An Offensively Easy Flapjack Recipe

You know when you’ve got a craving for something, and you can’t stop thinking about it? That’s been me with flapjacks this week. Home made, the ones you get in little cafes, even the little squares from Sainos that I swear are just butter and sugar and oats. Not that this recipe is much better.

flapjacks are really lovely

It’s barely a recipe really. 2 parts oats, 1 part butter, 1 part brown sugar and a squeeze of golden syrup, all chucked into the food processor and whizzed about for a bit until it all came together. I then chucked in some raisins because I’m super healthy like that and mixed it all up. Squished it into a tin lined with parchment paper (get a big piece bigger than the tin, scrunch it up and run under the tap. It softens up the paper so you don’t have to cut it down to size and it makes it easier to pull out of the tin because it’s all one piece. Pop it into the oven at 180C / 350F (I don’t know the gas mark. Does anyone even use gas mark any more, the only place I ever used it was at school) for about 20 minutes.

This recipe is easily made vegan (veganised? veganable?) by switching what butter you use. Apparently golden syrup is vegan (at least the one from Lyle is, but lets face it, there is no other syrup) and isn’t too difficult to find in the US – I picked some up at my new favourite shop Cost Plus World Market but I noticed that the supermarket QFC near my house sells some in the breakfast aisle.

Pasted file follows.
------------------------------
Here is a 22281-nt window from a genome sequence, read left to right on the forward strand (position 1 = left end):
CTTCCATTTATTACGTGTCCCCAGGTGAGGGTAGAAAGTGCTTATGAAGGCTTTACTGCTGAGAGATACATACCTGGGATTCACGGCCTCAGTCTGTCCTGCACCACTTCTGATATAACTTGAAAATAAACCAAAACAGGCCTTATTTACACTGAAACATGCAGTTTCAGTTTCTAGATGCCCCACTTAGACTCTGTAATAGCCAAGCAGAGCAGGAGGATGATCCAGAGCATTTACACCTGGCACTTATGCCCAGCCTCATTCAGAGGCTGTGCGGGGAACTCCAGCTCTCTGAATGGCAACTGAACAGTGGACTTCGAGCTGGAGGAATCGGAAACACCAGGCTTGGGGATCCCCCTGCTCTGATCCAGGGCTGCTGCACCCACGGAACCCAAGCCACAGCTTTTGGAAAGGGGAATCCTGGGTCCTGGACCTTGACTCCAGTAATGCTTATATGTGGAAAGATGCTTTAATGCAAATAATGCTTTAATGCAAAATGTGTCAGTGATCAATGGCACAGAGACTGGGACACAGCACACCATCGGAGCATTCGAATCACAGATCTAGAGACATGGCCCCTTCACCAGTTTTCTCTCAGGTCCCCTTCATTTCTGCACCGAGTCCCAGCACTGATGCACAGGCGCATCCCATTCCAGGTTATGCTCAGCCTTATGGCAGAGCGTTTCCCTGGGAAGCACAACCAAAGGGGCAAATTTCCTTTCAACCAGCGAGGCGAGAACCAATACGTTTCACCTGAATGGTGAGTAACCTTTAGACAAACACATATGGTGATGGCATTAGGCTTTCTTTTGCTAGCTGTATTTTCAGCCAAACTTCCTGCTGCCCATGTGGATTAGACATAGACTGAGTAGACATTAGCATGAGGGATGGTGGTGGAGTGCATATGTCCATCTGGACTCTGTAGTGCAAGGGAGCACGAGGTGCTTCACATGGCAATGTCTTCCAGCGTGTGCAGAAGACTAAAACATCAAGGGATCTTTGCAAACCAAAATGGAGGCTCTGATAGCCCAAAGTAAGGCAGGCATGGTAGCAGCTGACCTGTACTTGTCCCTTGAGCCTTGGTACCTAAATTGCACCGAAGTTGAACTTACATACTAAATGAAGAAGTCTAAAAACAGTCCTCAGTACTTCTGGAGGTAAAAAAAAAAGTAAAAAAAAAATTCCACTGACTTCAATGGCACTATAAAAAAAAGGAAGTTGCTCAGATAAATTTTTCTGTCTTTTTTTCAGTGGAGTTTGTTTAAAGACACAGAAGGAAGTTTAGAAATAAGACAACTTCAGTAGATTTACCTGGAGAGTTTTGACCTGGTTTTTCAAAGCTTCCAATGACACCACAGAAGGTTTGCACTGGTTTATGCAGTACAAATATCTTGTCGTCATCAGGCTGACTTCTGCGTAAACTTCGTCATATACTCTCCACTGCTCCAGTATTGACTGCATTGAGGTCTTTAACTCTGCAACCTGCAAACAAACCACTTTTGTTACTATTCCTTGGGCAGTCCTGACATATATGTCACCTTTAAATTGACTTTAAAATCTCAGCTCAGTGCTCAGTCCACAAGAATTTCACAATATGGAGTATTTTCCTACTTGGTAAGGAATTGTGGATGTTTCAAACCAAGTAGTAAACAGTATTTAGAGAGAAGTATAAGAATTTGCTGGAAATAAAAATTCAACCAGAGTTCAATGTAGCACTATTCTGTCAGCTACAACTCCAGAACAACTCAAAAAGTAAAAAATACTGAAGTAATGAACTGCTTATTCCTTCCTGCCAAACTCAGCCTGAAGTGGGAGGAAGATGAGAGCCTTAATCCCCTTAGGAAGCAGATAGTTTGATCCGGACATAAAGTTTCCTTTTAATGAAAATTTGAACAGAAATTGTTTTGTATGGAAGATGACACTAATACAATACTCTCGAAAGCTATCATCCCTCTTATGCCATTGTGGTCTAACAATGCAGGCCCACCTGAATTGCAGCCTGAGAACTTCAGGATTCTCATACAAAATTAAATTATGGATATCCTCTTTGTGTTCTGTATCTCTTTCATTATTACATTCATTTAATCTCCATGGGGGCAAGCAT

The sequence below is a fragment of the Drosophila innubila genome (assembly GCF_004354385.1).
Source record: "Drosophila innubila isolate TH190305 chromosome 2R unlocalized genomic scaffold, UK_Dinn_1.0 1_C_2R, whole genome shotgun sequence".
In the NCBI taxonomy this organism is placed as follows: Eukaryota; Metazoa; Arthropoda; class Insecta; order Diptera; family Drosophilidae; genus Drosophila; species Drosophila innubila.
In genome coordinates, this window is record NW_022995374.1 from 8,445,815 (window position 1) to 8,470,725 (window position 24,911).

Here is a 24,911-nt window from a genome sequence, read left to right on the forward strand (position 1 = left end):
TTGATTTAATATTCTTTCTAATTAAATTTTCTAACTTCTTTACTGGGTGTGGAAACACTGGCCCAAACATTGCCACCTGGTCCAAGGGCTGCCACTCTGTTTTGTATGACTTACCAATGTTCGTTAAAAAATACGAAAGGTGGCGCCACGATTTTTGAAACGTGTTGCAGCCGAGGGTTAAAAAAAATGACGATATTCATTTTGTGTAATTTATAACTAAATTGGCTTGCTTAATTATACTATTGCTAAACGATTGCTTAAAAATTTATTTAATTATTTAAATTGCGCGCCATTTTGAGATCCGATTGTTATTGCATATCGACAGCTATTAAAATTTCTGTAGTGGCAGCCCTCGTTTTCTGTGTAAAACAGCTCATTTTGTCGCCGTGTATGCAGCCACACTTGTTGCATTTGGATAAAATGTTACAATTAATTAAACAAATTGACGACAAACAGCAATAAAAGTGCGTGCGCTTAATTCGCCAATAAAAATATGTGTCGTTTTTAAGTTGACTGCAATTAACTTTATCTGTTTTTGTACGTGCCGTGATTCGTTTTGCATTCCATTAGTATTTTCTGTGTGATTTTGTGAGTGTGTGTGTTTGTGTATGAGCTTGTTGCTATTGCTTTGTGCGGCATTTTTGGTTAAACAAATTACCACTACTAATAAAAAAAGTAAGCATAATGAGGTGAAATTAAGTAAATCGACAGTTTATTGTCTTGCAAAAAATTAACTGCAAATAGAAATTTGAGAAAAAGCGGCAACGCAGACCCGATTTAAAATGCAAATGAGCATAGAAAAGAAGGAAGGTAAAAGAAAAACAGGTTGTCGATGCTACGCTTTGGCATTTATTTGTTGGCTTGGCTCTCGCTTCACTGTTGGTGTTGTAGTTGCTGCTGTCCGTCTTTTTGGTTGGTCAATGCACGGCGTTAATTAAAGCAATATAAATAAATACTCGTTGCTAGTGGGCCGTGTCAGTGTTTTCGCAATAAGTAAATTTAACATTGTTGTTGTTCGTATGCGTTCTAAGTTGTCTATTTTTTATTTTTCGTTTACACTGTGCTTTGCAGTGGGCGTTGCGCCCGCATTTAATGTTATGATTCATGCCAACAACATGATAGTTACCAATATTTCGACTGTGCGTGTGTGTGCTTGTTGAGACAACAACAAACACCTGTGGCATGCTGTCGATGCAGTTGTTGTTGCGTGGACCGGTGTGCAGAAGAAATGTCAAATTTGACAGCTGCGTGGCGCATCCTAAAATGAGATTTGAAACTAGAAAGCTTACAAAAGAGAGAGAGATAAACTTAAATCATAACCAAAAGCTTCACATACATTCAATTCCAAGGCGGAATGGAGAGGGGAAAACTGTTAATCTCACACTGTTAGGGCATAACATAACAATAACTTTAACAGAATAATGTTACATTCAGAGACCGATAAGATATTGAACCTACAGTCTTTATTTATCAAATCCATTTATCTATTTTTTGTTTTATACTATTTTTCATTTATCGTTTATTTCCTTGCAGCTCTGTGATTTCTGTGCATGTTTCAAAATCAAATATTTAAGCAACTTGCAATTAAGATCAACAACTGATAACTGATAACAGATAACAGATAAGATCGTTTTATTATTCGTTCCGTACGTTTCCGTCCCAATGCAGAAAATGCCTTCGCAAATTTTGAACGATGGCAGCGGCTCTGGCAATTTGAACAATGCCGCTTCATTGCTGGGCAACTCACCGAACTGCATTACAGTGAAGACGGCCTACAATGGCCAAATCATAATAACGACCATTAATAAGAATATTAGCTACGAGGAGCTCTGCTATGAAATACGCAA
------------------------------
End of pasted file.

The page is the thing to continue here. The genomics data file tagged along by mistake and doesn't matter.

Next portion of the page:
Go make some but don’t blame me if you eat the whole pan at once.



Dumplings dumplings dumplings, dumplings.


Wait, that doesn’t make sense. Let’s start again.


The first week of May is Bristol Food Connections week, where lots of different events happen all over the city as part of a big food festival. Two of my favourite tweeters, @waiyeehong and @restingchef are getting together to host a dumpling making workshop, and I had a sneaky preview one Sunday afternoon when the craymart needed to test the recipe. Obviously, I couldn’t say no because, well, dumplings.

So! We put together a pork based filling which was quite unphotogenic


For the first batch of dumplings, we used ready made wrappers. You can buy these frozen from Wai Yee Hong if you’re in Bristol, or you can make your own with just flour and water.


A small amount of filling is put on the wrapper, and if they’re frozen, you need to wet the edges so it will stick together.


Pinch, pinch, pinch…




Once we had made enough, we cooked some off because testing is super important, you know.


Oooh, look at those dumplings! Crispy and delicious, with a bit of sauce on the side to dip into.


While photos and videos can show you how something is done, being shown in person is even better, so if you’re free on Saturday 9th May, head over to the Wai Yee Hong website and book your spot on the dumpling making workshop. You’ll learn how to fold jiaozi, how to cook them and…ok, you don’t need any help eating them, but you will get a bag of ingredients from Wai Yee Hong to go with your creations and will be shown other things like how to make wontons and other ways of folding.